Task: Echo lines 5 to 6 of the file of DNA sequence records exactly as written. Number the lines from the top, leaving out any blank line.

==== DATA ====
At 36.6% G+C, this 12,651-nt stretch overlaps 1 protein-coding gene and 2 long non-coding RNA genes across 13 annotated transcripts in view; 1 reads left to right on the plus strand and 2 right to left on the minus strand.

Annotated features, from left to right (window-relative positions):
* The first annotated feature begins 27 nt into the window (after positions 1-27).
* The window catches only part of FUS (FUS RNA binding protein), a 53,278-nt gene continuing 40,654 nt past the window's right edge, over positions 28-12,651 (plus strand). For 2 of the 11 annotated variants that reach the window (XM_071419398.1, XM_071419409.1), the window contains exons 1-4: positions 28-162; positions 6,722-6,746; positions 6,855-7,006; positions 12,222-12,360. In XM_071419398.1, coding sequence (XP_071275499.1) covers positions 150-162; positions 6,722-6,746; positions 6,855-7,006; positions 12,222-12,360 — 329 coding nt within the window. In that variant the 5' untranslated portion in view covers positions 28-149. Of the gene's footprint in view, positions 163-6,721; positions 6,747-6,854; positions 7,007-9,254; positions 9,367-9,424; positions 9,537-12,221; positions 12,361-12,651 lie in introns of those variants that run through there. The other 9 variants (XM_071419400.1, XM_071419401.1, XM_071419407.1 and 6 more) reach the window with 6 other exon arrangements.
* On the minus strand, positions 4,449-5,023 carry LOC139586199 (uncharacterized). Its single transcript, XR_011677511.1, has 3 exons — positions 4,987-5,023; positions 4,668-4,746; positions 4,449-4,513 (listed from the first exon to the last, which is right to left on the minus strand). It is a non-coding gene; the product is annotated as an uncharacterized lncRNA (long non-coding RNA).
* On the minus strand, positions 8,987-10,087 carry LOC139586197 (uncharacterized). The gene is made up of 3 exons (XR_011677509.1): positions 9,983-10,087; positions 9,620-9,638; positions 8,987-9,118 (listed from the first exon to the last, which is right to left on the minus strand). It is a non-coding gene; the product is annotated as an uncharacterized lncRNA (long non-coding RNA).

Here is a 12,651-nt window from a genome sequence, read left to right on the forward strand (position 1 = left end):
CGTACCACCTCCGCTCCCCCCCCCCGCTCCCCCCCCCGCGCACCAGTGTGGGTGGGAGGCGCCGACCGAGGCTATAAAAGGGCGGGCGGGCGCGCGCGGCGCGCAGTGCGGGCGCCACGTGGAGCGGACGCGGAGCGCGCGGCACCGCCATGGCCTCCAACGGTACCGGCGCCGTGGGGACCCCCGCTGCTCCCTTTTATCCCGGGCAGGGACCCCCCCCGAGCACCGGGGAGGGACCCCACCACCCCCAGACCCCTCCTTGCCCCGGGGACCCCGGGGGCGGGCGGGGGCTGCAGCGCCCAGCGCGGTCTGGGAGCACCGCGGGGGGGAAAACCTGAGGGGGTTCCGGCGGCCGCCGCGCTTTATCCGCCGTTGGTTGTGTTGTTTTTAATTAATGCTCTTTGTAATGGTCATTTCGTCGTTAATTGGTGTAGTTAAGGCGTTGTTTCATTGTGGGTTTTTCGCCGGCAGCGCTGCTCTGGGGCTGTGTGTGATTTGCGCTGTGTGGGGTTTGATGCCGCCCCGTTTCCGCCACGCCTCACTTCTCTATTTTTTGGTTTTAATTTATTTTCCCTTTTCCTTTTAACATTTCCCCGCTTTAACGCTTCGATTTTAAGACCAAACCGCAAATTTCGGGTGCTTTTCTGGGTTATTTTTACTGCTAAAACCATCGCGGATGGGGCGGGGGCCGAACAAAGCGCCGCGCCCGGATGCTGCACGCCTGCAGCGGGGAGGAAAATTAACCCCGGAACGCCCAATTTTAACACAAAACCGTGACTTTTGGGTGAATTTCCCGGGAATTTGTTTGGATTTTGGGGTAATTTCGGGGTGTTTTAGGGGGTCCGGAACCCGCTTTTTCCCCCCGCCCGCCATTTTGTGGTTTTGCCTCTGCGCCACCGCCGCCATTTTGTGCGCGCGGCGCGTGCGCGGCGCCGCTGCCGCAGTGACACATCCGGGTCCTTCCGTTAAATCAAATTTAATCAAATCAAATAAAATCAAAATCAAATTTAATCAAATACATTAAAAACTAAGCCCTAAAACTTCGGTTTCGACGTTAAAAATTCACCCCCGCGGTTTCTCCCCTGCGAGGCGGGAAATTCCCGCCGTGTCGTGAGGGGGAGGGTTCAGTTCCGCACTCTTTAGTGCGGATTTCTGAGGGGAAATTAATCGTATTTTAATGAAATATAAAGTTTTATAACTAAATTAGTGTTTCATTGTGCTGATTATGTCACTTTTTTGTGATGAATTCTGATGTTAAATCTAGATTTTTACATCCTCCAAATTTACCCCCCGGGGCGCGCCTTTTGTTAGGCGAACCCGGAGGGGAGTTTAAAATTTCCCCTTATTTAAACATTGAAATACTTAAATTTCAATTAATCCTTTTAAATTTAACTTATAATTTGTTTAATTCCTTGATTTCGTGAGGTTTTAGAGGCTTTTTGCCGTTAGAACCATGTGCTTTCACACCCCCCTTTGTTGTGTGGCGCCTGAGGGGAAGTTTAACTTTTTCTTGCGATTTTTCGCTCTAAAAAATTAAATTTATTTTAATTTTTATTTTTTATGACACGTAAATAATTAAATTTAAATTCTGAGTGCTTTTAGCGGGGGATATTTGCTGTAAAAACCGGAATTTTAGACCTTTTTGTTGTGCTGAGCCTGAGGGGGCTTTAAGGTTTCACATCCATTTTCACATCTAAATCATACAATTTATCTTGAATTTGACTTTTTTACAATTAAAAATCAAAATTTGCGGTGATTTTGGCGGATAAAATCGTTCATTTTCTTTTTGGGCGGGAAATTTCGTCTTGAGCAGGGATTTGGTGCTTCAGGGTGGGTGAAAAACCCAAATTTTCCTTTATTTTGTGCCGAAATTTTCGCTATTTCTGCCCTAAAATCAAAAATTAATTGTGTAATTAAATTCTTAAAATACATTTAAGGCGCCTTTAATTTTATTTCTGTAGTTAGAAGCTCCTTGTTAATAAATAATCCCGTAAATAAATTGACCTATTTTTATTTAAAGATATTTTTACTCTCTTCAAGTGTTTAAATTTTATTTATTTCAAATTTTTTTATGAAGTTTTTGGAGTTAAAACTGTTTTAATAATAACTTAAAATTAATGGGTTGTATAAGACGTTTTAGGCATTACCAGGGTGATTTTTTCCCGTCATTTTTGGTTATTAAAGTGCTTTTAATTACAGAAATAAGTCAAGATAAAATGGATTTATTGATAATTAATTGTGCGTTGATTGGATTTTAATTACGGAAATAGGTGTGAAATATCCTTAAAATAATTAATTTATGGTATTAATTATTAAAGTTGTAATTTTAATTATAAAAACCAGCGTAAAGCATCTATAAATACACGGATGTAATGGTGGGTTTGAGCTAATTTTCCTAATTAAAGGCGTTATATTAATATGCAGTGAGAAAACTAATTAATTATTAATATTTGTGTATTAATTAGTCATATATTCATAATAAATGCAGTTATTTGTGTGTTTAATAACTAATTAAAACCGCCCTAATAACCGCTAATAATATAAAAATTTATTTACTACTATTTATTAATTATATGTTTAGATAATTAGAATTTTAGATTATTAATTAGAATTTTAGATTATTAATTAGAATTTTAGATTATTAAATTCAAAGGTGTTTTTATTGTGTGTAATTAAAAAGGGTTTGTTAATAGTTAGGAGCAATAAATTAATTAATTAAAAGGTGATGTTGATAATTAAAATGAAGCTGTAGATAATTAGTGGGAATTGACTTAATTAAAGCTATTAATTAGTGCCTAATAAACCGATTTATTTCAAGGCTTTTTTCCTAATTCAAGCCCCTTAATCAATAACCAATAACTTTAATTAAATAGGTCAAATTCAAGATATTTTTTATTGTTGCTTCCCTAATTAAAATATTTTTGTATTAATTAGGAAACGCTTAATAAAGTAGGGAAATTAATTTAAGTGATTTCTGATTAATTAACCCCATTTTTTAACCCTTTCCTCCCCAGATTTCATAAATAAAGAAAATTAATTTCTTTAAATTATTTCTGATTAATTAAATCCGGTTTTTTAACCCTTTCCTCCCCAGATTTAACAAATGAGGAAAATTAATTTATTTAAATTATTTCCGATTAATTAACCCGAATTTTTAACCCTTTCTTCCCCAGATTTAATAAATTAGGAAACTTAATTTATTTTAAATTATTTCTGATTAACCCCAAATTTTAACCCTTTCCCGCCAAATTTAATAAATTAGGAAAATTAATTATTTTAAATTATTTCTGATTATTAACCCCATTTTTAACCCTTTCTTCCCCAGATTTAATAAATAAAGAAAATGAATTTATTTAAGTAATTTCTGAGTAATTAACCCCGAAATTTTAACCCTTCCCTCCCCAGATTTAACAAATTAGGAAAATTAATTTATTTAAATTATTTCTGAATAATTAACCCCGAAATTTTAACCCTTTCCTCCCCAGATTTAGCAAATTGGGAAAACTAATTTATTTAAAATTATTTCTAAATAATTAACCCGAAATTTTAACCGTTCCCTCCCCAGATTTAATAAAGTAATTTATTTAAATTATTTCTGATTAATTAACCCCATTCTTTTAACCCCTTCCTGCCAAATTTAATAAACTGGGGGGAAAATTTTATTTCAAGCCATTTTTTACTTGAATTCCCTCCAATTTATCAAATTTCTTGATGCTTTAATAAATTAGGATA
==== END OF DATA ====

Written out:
* On the minus strand, positions 4,449-5,023 carry LOC139586199 (uncharacterized). Its single transcript, XR_011677511.1, has 3 exons — positions 4,987-5,023; positions 4,668-4,746; positions 4,449-4,513 (listed from the first exon to the last, which is right to left on the minus strand). It is a non-coding gene; the product is annotated as an uncharacterized lncRNA (long non-coding RNA).
* On the minus strand, positions 8,987-10,087 carry LOC139586197 (uncharacterized). The gene is made up of 3 exons (XR_011677509.1): positions 9,983-10,087; positions 9,620-9,638; positions 8,987-9,118 (listed from the first exon to the last, which is right to left on the minus strand). It is a non-coding gene; the product is annotated as an uncharacterized lncRNA (long non-coding RNA).